Here's Why You Should Speak Up if You Can't Stand Your Friend's Fiancé

If your bestie is engaged to a guy who you can't see yourself double-dating with—ever—follow these tips for this sticky subject.
Mr. and Mrs. chairs at a wedding
Photo by Laura Ivanova Photography

It's a situation we know all too well: You think your best friend is the most amazing person on the face of the planet (because she is!) and you want the absolute best for her. And then she starts dating someone who isn't quite up to your personal standards, but you brush it off because it's not that serious. It can't be, right? But in a matter of weeks, months or years, it may get more serious than you thought—especially when you get an out-of-the-blue phone call or coffee invitation and hear two little words that'll change everything: "I'm engaged!"

While you may be shocked at first, the shock can quickly turn into complete confusion. Why him? (Seriously, why?) But no matter why you can't stand him in the first place, it's important to keep a few things in mind while your bestie will expect nothing but happiness, support and an amazing bachelorette party from you, according to Judith Wright, EdD, relationship expert and author of The Heart of the Fight: A Couple's Guide to 15 Common Fights, What They Really Mean & How They Can Bring Your Closer.

Don't assume that just because you don't like him that he isn't a good fit for your friend.

"First things first. You aren't marrying the person—your friend is. Maybe their fiancé isn't someone you would gel with or want to spend your life with, but do they make your friend happy? Are they good for each other? Does it seem like a solid relationship where they're learning and growing together? Telling the truth? Working things out? If so, you may have some work to do on getting to know the fiancé better. The best choice at the beginning is always to try and, not necessarily befriend, but to get to know him. Spend time with him and try to see his gifts through your friend's eyes if for no other reason than to appreciate what she sees. At the very least, this will prepare you to make more credible arguments in your friend's way of thinking.

On the other hand, if your friend is making an unconscious choice, a desperation move, accustomed to being treated badly, or isn't being honest in her relationship, then you're right to intervene."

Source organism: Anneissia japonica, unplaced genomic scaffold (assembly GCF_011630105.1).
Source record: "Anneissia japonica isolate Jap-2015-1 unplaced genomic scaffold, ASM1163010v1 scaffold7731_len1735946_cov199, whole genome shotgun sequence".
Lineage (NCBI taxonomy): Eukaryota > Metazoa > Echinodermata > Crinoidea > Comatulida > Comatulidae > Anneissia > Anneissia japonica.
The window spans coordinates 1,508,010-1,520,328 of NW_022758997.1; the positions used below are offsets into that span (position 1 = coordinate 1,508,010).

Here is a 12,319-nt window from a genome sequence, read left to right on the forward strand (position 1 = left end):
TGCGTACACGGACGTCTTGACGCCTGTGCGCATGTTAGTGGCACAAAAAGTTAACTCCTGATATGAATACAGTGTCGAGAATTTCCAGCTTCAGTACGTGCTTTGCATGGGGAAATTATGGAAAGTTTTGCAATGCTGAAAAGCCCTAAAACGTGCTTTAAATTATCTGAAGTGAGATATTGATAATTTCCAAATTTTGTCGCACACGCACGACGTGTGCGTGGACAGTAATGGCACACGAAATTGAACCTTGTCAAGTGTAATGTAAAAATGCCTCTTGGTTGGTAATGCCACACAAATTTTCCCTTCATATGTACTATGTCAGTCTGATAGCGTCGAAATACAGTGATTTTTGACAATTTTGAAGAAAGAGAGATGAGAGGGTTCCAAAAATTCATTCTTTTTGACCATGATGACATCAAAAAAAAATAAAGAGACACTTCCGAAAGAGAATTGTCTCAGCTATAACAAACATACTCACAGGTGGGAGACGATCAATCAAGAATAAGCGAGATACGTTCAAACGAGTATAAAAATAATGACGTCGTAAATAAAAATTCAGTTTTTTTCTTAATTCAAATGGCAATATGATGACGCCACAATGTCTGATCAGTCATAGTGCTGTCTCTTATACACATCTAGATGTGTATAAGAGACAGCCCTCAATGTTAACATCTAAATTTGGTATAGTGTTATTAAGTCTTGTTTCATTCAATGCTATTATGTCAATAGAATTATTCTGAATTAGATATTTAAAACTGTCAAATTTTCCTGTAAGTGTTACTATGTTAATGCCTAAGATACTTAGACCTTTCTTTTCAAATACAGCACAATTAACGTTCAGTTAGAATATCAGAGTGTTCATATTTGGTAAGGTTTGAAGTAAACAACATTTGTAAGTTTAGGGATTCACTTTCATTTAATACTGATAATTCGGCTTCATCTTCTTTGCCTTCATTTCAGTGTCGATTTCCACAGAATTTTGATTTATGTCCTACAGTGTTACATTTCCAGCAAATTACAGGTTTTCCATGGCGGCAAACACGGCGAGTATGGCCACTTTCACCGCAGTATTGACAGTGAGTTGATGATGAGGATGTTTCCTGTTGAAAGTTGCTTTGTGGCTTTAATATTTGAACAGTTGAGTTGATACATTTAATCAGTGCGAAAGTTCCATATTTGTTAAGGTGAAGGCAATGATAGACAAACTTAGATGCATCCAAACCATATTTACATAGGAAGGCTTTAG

If that is the case...

...don't keep quiet and let her make what you see as a mistake without having said so.

"However, this point comes with some very BIG disclaimers. This approach assumes that you've worked on looking at your own responsibility in the relationship—see the first tip—and that you haven't already exhausted the conversation. If you haven't really been as honest and vulnerable as you need to be with your friend, now's the time before they make an error you know they'll regret."

But…

….don't just nag and complain.

"If you've said your piece to your friend, ultimately, it's their life. You'll need to start working on what does and doesn't work in your relationship with your friend, but you can't control their choices. That doesn't mean you can never mention it again, but don't harp. Pick your spots at appropriate moments when he's demonstrated the traits that cause you to judge. Risk for the sake of doing unto others. But on the other hand, that doesn't mean being fake or pretending to like poor behaviors he has that your friend glosses over and you know aren't right."

Still not totally convinced?

"Typically when someone doesn't like a good friend's fiancé, there are several possible reasons:

1. The person offends your values—but does he offend hers?

2. The fiancé reminds you of aspects of yourself you don't want to see in yourself and that you haven't made peace with.

3. Are you jealous? Be honest with yourself. Are you unconsciously holding your friend back from a relationship, because you are upset about losing the relationship you have with her?"

4. The fiancé is really a poor choice for your friend, and you haven't developed a sufficiently resilient relationship with your friend to have told the truth up until this point."

All in all, what's the most important message to send to your friend if you're still not crazy about her fiancé?

"The most important thing is to be honest with her. But if she's made her choice, then you need to be straight with her about what will and won't work with your relationship moving forward. For example, if he's a toxic influence, then you may choose to be around her less. You may not want to tell her that you won't socialize with them and why, because you don't want to suffer the consequences, so manage your distance until the friendship strengthens. It can be a rocky road, but there's no reason not to voice your concern.

If your relationship is strong, it will withstand hard truths and feedback. If it doesn't, you have to seriously rethink the quality of the relationship itself. On the other hand, you need to make sure your friend is being honest about their intent in the relationship. If she is first dating someone, and as long as her intent may not be to marry, be interested and stay close. As long as your friend is learning and growing in dating the person, it may not matter what their quality is. But if she intends to be serious with the person, make sure you, and they, are being honest."